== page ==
SeaWorld Entertainment Inc. (NYSE:SEAS) has revealed that the company is the subject of multiple federal investigations. Two federal agencies are reportedly investigating SeaWorld over statements about the 2013 “Blackfish” documentary “and trading in the Company’s securities.” SeaWorld has reported falling revenues for the last three years.
The theme-park company reported receiving subpoenas in June from the U.S. Department of Justice. The company also received similar subpoenas from the SEC, although it is unclear when those were received. The SEC filing says, “The Company has cooperated with these government inquiries and intends to continue to cooperate with any government requests or inquiries.”
According to Securities and Exchange Commission filings, the agencies subpoenaed statements made by the company and its executives on or before August 2014 regarding the impact of the anti-captivity documentary. In August 2014, SeaWorld shares fell 33 percent in a single day after the theme-park operator reported earnings that missed analysts’ estimates. The company blamed the fallout from the anti-captivity documentary for the earnings miss.
The 2013 documentary chronicled the life of Tilikum, an orca held in captivity at SeaWorld. In 2010, Tilikum killed a SeaWorld trainer during a performance in Orlando. The documentary focused on the treatment of killer whales in captivity and quoted animal rights activists that said that the large animals were inhumanely treated by keeping them in small tanks.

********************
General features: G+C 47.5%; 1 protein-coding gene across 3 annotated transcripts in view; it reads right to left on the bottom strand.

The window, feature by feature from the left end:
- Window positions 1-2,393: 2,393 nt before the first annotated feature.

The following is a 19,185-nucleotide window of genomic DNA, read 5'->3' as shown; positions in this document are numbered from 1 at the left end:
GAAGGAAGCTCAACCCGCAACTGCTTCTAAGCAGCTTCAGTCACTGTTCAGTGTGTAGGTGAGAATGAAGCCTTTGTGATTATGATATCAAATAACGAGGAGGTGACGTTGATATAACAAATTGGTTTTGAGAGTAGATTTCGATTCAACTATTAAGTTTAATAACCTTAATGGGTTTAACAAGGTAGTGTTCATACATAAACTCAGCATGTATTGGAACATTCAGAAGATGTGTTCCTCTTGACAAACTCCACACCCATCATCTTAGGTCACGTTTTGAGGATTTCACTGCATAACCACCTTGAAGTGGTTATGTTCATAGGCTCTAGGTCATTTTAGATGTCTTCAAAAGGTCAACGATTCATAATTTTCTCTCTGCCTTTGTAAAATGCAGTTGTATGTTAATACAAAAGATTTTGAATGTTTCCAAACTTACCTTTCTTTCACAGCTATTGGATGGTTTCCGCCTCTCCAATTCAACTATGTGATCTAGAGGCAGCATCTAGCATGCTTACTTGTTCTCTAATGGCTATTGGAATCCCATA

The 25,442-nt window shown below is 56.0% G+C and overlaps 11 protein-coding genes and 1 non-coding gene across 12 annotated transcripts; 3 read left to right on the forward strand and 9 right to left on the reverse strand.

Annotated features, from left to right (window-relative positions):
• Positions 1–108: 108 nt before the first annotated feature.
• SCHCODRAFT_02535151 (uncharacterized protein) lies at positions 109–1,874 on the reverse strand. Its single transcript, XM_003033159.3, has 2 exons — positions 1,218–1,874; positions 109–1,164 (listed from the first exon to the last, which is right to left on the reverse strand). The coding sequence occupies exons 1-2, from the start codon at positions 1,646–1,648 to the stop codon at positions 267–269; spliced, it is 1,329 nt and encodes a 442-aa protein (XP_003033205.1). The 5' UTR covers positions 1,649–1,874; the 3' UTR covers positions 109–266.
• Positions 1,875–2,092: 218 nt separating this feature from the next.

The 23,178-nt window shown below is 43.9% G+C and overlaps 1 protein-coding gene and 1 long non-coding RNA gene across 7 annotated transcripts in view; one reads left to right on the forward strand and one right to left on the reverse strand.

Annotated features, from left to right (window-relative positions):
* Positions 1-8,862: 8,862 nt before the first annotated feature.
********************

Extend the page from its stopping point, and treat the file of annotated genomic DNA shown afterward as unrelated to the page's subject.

SeaWorld has been struggling in recent years due to the negative publicity brought by “Blackfish”. The documentary led to widespread criticism of the marine park operator. Since the release of the documentary, a series of campaigns and proposals have been launched regarding captive killer whales.
SeaWorld has since made changes to reflect the public’s concerns. In 2015, SeaWorld decided to end its killer whales show and to showcase them in their natural setting instead. SeaWorld also announced a decision to stop the breeding of orcas in captivity in 2016.
On June 16, two days after the company’s shareholder meeting, the company’s board of directors formed a special committee with legal counsel to determine the best course of action to handle the investigations. The company has declined to comment further, with a spokesman for the company saying that the filing itself “covers everything the company has to say regarding the government inquiries.”
SeaWorld Chairman David D’Alessandro, who was voted out by at a shareholder meeting this month, will continue as the board’s non-executive chairman till Dec. 31. While D’Alessandro offered to resign immediately, the board decided to postpone his departure in light of the challenges facing the company, including the federal investigations.